Commentator Gernot Wagner provides a European take on the likelihood that the next round of negotiations of the Kyoto Protocol will actually produce an agreement.
WAGNER: Diplomats who participate in the climate change circus seem to have a pretty good deal.
CURWOOD: From across the Atlantic, another view on the Kyoto process from Gernot Wagner, a native of Austria.
WAGNER: They get to travel to places like Kyoto, Geneva, and Buenos Aires. And unlike those who attended the Seattle talks on globalization, the climate change bureaucrats can actually enjoy the cities they visit. So far, there haven't been violent demonstrations to keep the huddled inside; not a lot of stone throwing social crusaders are against the idea of cutting CO2 emissions. And corporate lobbyists are too busy starting phony anti-global warming coalitions to go on the street to protest.
But the upcoming meeting in Bonn will draw lots of protestors, who will get to witness first-hand how the Protocol is buried -- alive. The differences among the participants are simply too stark to make it work. Not surprisingly, most of the countries that have already ratified the Kyoto Protocol are island nations in danger of disappearing under the rising sea level. These countries, with populations smaller than the number of physicians trying to keep Dick Cheney alive, have resorted to selling off the internet domain names to make a few bucks before they go under. The U.S., in the meantime, has been adding more than a million SUVs to its fleet, in a desperate attempt to conquer even the most remote shopping mall parking lot.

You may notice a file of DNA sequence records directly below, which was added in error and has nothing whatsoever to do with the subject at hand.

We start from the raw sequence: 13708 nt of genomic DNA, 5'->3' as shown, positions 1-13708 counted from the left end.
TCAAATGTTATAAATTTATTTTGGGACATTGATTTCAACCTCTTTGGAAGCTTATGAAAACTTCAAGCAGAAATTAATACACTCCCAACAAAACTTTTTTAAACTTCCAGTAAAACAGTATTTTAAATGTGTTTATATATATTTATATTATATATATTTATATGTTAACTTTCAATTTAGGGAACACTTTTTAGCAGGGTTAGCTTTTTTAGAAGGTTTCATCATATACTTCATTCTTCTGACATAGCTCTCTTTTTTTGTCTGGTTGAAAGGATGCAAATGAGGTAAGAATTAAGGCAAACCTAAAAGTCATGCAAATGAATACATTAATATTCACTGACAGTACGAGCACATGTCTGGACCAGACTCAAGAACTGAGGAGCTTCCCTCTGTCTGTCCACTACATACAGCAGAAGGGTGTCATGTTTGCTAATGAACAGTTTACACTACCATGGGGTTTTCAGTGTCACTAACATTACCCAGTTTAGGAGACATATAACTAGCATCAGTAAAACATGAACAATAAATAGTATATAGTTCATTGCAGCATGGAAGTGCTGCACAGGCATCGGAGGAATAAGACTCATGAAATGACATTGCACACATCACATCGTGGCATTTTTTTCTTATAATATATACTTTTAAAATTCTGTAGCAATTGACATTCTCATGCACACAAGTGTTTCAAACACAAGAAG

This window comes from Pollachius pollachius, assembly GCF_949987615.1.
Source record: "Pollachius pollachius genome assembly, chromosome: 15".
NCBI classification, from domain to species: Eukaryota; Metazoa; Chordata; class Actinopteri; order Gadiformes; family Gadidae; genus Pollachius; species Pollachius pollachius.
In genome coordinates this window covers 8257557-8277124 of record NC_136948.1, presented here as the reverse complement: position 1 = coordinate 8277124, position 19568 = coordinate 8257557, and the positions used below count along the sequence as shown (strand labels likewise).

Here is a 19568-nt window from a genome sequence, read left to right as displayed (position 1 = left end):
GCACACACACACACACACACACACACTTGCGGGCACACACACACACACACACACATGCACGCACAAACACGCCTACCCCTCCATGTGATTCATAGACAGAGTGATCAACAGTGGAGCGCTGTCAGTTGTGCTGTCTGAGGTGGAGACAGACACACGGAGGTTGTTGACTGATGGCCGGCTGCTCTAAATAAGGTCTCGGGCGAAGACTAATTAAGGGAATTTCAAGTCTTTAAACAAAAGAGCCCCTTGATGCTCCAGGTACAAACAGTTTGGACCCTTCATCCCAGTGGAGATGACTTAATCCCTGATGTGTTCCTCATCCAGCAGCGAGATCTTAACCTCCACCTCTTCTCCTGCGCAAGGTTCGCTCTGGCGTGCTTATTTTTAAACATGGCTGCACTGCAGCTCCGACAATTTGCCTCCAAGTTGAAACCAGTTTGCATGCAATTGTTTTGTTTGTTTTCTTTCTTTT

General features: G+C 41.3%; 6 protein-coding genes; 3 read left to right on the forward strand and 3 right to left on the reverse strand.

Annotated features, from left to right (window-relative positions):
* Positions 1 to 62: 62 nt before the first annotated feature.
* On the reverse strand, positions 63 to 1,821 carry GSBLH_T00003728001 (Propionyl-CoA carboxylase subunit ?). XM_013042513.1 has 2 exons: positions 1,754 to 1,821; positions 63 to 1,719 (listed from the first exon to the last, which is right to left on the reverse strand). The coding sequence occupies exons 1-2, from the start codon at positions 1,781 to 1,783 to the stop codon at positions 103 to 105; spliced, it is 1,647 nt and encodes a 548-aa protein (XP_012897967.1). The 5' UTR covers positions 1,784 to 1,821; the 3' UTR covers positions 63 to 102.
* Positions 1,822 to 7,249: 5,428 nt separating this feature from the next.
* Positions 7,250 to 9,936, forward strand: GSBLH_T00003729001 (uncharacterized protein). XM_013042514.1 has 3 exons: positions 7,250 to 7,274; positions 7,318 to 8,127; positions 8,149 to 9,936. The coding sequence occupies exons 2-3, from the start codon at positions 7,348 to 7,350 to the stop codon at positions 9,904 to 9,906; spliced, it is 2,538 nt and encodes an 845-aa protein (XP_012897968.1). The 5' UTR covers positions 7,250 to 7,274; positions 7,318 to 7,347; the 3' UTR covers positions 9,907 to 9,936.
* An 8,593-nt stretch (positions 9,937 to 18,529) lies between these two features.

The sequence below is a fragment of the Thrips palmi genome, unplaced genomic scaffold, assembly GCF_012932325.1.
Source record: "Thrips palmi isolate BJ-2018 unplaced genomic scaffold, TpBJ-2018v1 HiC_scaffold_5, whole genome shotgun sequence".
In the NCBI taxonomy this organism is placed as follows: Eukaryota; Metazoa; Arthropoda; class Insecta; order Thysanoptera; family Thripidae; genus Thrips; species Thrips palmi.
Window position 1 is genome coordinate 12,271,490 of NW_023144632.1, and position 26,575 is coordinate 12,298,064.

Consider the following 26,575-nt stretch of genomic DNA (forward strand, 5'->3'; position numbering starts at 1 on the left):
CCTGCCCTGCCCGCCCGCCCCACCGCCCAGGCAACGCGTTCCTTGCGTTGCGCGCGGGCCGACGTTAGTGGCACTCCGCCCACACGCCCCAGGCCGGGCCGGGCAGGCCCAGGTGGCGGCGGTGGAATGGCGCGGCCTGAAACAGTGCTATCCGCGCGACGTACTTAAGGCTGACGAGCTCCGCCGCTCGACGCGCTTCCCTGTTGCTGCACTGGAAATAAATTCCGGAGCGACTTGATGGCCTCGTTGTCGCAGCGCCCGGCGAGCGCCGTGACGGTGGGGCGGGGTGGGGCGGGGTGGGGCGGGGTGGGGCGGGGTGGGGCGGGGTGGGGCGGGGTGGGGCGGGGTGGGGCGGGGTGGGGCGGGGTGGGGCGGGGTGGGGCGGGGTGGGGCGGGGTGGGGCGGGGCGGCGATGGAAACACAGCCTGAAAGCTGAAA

It's a simple fact that developing countries will feel most of the negative impacts of climate change. Our economies, on the other hand, are profiting nicely from cheap fossil fuel, which lets us enjoy our standard of living at the cost of developing nations. We Europeans do a pretty good job of that. But you have to try pretty hard to be as wasteful as the U.S.
The Kyoto protocol was meant to be a small first step, but the Bush administration insists that China, India and other fast-growing development countries participate in the treaty. The agreement is set to expire in 2012, though, long before even China will catch up to the U.S. in CO2 emissions. After Kyoto, any reasonable treaty should, of course, include these nations, but asking them to pay now for the mess the U.S. and Europe have created, is irresponsible.
Unless the U.S. does an about face, the meeting in Bonn won't be much more than another fruitless attempt to revive the dying Protocol. If you read President Bush's lips, it's dead already. But the European Union can't accept it. Our politicians have to answer to a strong green constituency; and besides, they truly want the treaty to go into effect, preferably, of course, with the U.S., since they also know that any agreement without the world's largest polluter would only amount to a farce.
The Kyoto process will limp through Bonn and perhaps, even crawl into its next meeting in Morocco before it's finally laid to rest. But it might do the Bush administration well to remember that a majority of U.S. voters support the treaty. And a couple of years ago, 2500 U.S. economists, including 8 Nobel Laureates, signed a statement on climate change. They said that preventative steps are not only justified but could be healthy for the U.S. economy -- regardless of what other countries do.
So for Kyoto to come into effect it will be necessary for Congress, and the White House, to act according to these voices. And it will be necessary for Americans to slowly let go of the constitutional right to cheap gas.
CURWOOD: Austrian Gernot Wagner studies environmental economics at Harvard University. We also heard from Professor Robert Stavins, who directs the Environment and Natural Resources Program at the Kennedy School of Government, at Harvard.
[MUSIC: Tom Lehrer, "Pollution"]
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